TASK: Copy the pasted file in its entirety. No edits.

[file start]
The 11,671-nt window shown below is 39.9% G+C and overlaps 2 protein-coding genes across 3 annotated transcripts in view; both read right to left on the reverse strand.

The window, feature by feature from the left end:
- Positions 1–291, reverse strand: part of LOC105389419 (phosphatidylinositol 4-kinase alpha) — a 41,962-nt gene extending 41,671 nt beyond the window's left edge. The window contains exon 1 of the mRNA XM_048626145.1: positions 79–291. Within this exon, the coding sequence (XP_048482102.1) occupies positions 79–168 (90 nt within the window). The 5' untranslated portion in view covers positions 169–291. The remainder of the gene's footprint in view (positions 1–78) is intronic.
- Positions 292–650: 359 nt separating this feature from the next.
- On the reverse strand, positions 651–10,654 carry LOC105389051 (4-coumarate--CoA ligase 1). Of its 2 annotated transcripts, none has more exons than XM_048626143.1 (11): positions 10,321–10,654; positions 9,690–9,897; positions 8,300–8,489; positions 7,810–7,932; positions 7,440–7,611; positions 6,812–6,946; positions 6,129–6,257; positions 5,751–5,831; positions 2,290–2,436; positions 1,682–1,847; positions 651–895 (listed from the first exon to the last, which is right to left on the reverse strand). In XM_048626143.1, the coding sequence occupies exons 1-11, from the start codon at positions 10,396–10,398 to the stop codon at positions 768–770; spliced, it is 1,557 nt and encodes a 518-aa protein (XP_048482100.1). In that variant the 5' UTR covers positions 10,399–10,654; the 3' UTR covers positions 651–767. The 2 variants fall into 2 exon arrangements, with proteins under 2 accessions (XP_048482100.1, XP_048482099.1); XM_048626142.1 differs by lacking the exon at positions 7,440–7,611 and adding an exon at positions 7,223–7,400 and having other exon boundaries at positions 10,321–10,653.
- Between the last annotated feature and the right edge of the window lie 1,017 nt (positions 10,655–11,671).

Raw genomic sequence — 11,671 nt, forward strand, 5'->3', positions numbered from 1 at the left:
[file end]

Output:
The 11,671-nt window shown below is 39.9% G+C and overlaps 2 protein-coding genes across 3 annotated transcripts in view; both read right to left on the reverse strand.

The window, feature by feature from the left end:
- Positions 1–291, reverse strand: part of LOC105389419 (phosphatidylinositol 4-kinase alpha) — a 41,962-nt gene extending 41,671 nt beyond the window's left edge. The window contains exon 1 of the mRNA XM_048626145.1: positions 79–291. Within this exon, the coding sequence (XP_048482102.1) occupies positions 79–168 (90 nt within the window). The 5' untranslated portion in view covers positions 169–291. The remainder of the gene's footprint in view (positions 1–78) is intronic.
- Positions 292–650: 359 nt separating this feature from the next.
- On the reverse strand, positions 651–10,654 carry LOC105389051 (4-coumarate--CoA ligase 1). Of its 2 annotated transcripts, none has more exons than XM_048626143.1 (11): positions 10,321–10,654; positions 9,690–9,897; positions 8,300–8,489; positions 7,810–7,932; positions 7,440–7,611; positions 6,812–6,946; positions 6,129–6,257; positions 5,751–5,831; positions 2,290–2,436; positions 1,682–1,847; positions 651–895 (listed from the first exon to the last, which is right to left on the reverse strand). In XM_048626143.1, the coding sequence occupies exons 1-11, from the start codon at positions 10,396–10,398 to the stop codon at positions 768–770; spliced, it is 1,557 nt and encodes a 518-aa protein (XP_048482100.1). In that variant the 5' UTR covers positions 10,399–10,654; the 3' UTR covers positions 651–767. The 2 variants fall into 2 exon arrangements, with proteins under 2 accessions (XP_048482100.1, XP_048482099.1); XM_048626142.1 differs by lacking the exon at positions 7,440–7,611 and adding an exon at positions 7,223–7,400 and having other exon boundaries at positions 10,321–10,653.
- Between the last annotated feature and the right edge of the window lie 1,017 nt (positions 10,655–11,671).

Raw genomic sequence — 11,671 nt, forward strand, 5'->3', positions numbered from 1 at the left: